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Net bills advance in Senate

Proposed federal mandates aimed at restricting access to adult-oriented Net sites clear the Senate Commerce Committee.

Proposed federal mandates aimed at restricting access to adult-oriented Net sites cleared a major hurdle in the Senate today.

Despite fierce opposition from civil liberties groups, the Congress shapes high-tech, Net
policy influential Senate Commerce Committee passed legislation dubbed the son of the Communications Decency Act (CDA), which made it a felony to send indecent material to minors over the Net before being struck down as unconstitutional by the Supreme Court last June.

CDA backer Sen. Dan Coats (R-Indiana) authored the so-called CDA II, which now goes to the Senate floor for a full vote. The legislation prohibits "commercial" Web sites from allowing underage surfers to view adult-oriented material deemed "harmful to minors"--defined as any communication, image, or writing that contains nudity or actual or simulated sex or that "lacks serious literary, artistic, political, or scientific" value.

Although free speech advocates don't see much of a distinction, Coats says unlike the CDA, his bill is more narrowly tailored to target Web sites that don't verify the age of surfers who receive "Adults Only" content. The CDA outlawed any indecent speech that could be accessed by minors.

Also advanced today was committee chairman Sen. John McCain's (R-Arizona) bill to require public schools and libraries that get federal discounts on Net access to install software on their computers to filter out material that is "inappropriate for minors."

The up to $2.25 billion in annual discounts, also known as "e-rates," will be doled out by the Federal Communications Commission under the nation's universal service fund.

Both bills have revitalized the controversy behind the now-defunct CDA.

Free speech advocates argue that the government should not criminalize online speech protected under the First Amendment or require that public institutions bar access to Net sites with social value.

The "harmful to minors" provision in Coats's bill is too broad and could hinder adults' speech, civil liberties groups argue. They also charge that the blocking technologies suggested in McCain's bill have been known to filter out sites about safe sex or breast cancer, for example, which is protected speech.

"On the CDA II, certainly we oppose the bill and plan to get the Net mobilized and work with our friends in the Senate to stop this bill," Daniel Weitzner, deputy director of the Center for Democracy and Technology, said today. "The committee passed this bill even though they know that it is constitutionally suspect."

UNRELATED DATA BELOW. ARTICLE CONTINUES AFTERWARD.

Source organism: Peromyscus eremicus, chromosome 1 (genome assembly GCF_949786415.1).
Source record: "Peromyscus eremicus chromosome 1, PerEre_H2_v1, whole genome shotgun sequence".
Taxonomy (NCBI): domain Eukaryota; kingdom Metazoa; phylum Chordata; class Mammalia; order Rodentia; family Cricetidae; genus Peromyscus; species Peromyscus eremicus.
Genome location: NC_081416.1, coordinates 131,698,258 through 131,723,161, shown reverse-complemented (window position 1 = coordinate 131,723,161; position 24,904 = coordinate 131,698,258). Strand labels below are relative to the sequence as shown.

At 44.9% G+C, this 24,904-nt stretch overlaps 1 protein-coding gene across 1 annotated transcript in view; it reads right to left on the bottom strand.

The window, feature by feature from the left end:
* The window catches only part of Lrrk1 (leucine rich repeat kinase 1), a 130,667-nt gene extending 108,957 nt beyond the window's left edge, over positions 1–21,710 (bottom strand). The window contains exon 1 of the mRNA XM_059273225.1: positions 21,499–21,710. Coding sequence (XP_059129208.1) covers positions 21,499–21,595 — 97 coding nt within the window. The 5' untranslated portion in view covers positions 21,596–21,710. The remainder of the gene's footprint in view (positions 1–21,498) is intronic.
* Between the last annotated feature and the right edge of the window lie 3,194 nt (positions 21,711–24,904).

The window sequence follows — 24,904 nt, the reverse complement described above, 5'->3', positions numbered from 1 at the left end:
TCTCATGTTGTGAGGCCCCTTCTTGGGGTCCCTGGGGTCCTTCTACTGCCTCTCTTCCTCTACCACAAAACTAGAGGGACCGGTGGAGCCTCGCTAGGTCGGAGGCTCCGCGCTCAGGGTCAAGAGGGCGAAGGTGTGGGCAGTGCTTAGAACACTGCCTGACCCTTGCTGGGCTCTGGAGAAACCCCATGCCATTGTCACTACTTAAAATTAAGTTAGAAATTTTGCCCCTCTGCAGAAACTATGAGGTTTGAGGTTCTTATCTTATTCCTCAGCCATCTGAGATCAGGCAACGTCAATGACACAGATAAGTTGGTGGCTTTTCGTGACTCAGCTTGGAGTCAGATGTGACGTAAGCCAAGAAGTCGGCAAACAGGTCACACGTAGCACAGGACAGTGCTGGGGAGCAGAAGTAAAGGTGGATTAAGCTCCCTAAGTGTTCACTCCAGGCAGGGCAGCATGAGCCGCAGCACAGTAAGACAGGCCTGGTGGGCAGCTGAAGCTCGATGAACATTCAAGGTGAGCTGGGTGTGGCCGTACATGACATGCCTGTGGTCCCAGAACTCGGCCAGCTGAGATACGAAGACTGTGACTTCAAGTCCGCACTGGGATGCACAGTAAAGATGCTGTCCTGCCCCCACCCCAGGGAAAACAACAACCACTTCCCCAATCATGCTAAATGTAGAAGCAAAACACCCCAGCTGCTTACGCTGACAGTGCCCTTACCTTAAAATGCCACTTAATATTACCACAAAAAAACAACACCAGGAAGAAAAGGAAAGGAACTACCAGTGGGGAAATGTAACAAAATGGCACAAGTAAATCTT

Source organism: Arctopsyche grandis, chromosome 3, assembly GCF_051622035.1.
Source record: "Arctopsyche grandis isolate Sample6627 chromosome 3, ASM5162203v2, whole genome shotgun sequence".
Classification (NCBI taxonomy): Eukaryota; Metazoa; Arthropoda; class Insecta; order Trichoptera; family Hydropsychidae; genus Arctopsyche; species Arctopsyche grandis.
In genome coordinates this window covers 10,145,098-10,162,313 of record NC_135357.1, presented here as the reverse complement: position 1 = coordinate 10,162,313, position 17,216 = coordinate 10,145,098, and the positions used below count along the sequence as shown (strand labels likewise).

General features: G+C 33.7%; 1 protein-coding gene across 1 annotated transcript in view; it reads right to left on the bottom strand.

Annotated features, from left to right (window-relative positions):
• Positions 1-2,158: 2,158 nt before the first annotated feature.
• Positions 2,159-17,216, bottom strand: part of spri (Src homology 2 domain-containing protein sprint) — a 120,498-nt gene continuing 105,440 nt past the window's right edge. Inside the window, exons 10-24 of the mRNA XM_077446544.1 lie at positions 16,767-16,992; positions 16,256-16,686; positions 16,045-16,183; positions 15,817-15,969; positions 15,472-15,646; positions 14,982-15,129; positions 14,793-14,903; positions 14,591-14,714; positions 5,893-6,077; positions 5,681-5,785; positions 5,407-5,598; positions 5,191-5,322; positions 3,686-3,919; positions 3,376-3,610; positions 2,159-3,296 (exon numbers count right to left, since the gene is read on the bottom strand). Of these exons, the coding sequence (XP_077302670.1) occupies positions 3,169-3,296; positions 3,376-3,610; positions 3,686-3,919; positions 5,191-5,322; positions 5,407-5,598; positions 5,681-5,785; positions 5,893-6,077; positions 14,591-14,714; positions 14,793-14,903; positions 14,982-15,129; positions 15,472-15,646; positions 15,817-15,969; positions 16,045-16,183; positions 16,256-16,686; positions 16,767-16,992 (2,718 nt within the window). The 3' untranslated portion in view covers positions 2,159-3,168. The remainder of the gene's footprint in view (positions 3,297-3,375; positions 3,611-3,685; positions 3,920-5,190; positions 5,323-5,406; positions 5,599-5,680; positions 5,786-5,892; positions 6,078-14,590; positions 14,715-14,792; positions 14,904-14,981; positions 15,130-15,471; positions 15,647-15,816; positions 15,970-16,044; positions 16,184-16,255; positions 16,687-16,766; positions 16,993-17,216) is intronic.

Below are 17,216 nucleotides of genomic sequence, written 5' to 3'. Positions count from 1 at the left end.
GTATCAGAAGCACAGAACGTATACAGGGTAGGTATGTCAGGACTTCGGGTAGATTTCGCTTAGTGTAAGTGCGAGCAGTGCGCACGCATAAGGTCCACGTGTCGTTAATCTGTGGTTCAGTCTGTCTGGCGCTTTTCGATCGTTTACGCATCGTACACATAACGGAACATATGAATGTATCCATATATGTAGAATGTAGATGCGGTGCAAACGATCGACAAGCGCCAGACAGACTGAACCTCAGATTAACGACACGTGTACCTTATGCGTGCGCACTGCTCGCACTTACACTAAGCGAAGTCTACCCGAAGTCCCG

Although two amendments were introduced to alter the Internet School Filtering Act, neither was adopted. Sen. Conrad Burns (R-Montana) tried to lift the filtering mandate. Instead, the amendment would have required that schools and libraries getting the e-rate implement a policy addressing minors' access to inappropriate material, which would be defined by community standards. McCain's bill also directs libraries and school boards to define the type of online material they want to screen.

"School and libraries around the country are doing this already," Weitzner added. "Although it was voted out of committee, McCain didn't get all the votes he needed to kill the Burns amendment, so the issue is still alive."

Proponents of Coats's bill say stricter laws are needed to limit children's access to adult-oriented sites, and that those Web sites need to "card" visitors or face prosecution. In addition, a government-supported program shouldn't let young Net users venture freely into "inappropriate" sites, supporters of McCain's bill say.

"I definitely like the idea of requiring filtering for children. I'm real happy to see [the McCain bill] passed on today," said David Burt, who is a librarian at the Lake Oswego Public Library in Oregon and president of Filtering Facts. "But I think the bill needs to be more firm. The bottom line should be protecting children from pornography."

Libraries would only have to install blocking programs on one or more of their Net access terminals. Burt says filtering should take place on all computers accessible by minors.

Although foes of the CDA--including the American Library Association--told the high court that the availability of blocking programs eliminated the need to outlaw indecent Net speech, the same groups always have been opposed to filtering mandates.

"The Senate Commerce Committee made a grave mistake this morning by approving the Coats and McCain bills, both of which will censor content on the Internet," Electronic Frontier Foundation president Barry Steinhardt said in a statement today.

"It is particularly disheartening that the Committee took action on short notice and without allowing free speech advocates, educators, and librarians any meaningful opportunity to be heard on these dangerous and censorious proposals," he added.

The committee sent out public notice of the hearing on Tuesday. The committee held hearings on both bills February 10.